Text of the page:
Sunday, April 12, 2020

Cycle Cinema: A Boy, A Girl, and a Bike - RIP Honor Blackman

British actress Honor Blackman died last week at age 94. She was perhaps best known (at least in the U.S.) for her role as "Pussy Galore" in the James Bond film, Goldfinger. British audiences knew her before that for her role as the leather-clad, motorcycle-riding Cathy Gale in the British T.V. series, The Avengers.

But Blackman led an interesting life well before either of those roles made her famous.

Blackman as "Pussy Galore" - in Goldfinger, 1964.
As Cathy Gale in The Avengers - 1962 - 64

In World War II, Blackman, still just a teenager, was a dispatch rider for the British "Home Office" - delivering messages by motorcycle between military headquarters and field units. It was very dangerous work, and it was primarily done by young women as the men were on the battlefield.

Blackman aboard her Triumph motorcycle, risking her life for war effort. (Damn, I love this picture)

Blackman's acting career began shortly after the war ended, and one of her earliest films was a cute little "romantic comedy" called A Boy, a Girl, and a Bike, 1949.


I'm not going to kid you that it was a great film in any way. But it is entertaining, and features the British cycling club-riding scene as a major part of the story. There's lots of footage of riding and racing around the Yorkshire area of England, and the story is decent - if a little under-developed in places.

The film begins with the wealthy David Howarth (John McCallum) - a car-loving jerk who views cyclists as nuisances who "think they own the road" - as he then forces a bunch of them off the road with his car:
David getting annoyed (honking impatiently) as he comes upon the local cycling club, the Wakeford Wheelers. . .
. . . Then whistling away as the entire club is left to pick themselves up off the side of the road.
Of course, one of those "nuisance" cyclists is the lovely Susie Bates, played by Blackman, riding alongside her on-screen boyfriend, Sam Walters (Patrick Holt) - one of the club's leaders.
Not long after, David and Susie run into each other again (literally) when David knocks Susie off her bike and damages it.

Before long, however, he decides that the best way to get to know Susie is to get himself a bike and join the club - which sets up a bit of a love triangle story. Sure, she's been going with Sam for a while, but she doesn't try to resist the attention she's getting from David. The problem is, they're from different worlds. David is from a classy family of blue-bloods, while Susie and Sam are decidedly working class. I won't go too much into it or give it all away, though one could probably guess how things will turn out.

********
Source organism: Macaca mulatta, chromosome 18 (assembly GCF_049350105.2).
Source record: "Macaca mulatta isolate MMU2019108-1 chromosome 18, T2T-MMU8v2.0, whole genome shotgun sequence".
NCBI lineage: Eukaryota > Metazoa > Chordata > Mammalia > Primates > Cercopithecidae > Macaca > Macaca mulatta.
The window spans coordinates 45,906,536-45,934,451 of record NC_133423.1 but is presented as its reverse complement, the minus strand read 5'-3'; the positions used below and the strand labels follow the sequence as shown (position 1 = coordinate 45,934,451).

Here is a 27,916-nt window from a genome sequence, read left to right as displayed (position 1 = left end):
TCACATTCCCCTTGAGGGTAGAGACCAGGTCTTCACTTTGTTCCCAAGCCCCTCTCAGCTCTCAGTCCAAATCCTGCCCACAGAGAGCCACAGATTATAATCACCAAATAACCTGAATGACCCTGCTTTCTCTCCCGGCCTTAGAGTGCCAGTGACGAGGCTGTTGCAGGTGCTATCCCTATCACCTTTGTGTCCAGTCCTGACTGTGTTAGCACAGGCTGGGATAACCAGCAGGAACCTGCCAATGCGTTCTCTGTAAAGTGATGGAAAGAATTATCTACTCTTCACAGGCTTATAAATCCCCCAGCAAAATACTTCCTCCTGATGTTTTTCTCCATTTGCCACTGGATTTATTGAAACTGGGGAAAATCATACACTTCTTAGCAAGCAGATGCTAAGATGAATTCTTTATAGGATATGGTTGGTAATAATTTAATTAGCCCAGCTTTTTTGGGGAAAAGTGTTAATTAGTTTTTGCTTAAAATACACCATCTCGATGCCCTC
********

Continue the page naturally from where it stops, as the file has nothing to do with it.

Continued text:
As mentioned, the entire story is set against the backdrop of the club riding scene of the late '40s, and there are numerous shots of riders in the Yorkshire countryside, riding along roads lined by craggy stone walls, and a couple of races between the rival clubs in the area.

And barely a car to be seen anywhere. God, it looks idyllic.

One thing I found interesting, from a historical/trivial angle, is that the racing depicted in the film is of the "Continental" style or "massed start" racing, while most club racing in Britain in those days was in the form of time-trialing. What this means is that the clubs depicted in the film (if we were to make the "leap" that this was not just a movie) would have to have been affiliated with the British League of Racing Cyclists (BLRC) which advocated for massed start racing - and put them at odds with the National Cyclist's Union that governed British racing in those days. The Taylor Brothers were among the first to join the BLRC, which got them kicked out of the NCU. Another early advocate for British massed-start racing was Henry Rensch, of the "Paris" bicycle brand (a point that I'll come back to shortly).

As a product of its time, some of the riding footage looks a little goofy by today's standards (No - I'm not being overly critical - one has to just accept these things when watching old movies like this) as the film sometimes switches from decent on-location exterior shots of riders out on the road, to "close-ups" that are clearly done in a studio.

(On the road)

(NOT on the road)
And some of the actors really ham it up while trying to "act" like they're riding - bouncing and flailing all over their bikes:

My favorite. That's Sam and David (in white) - rivals for Susie's attention - teaming up to defeat a rival club.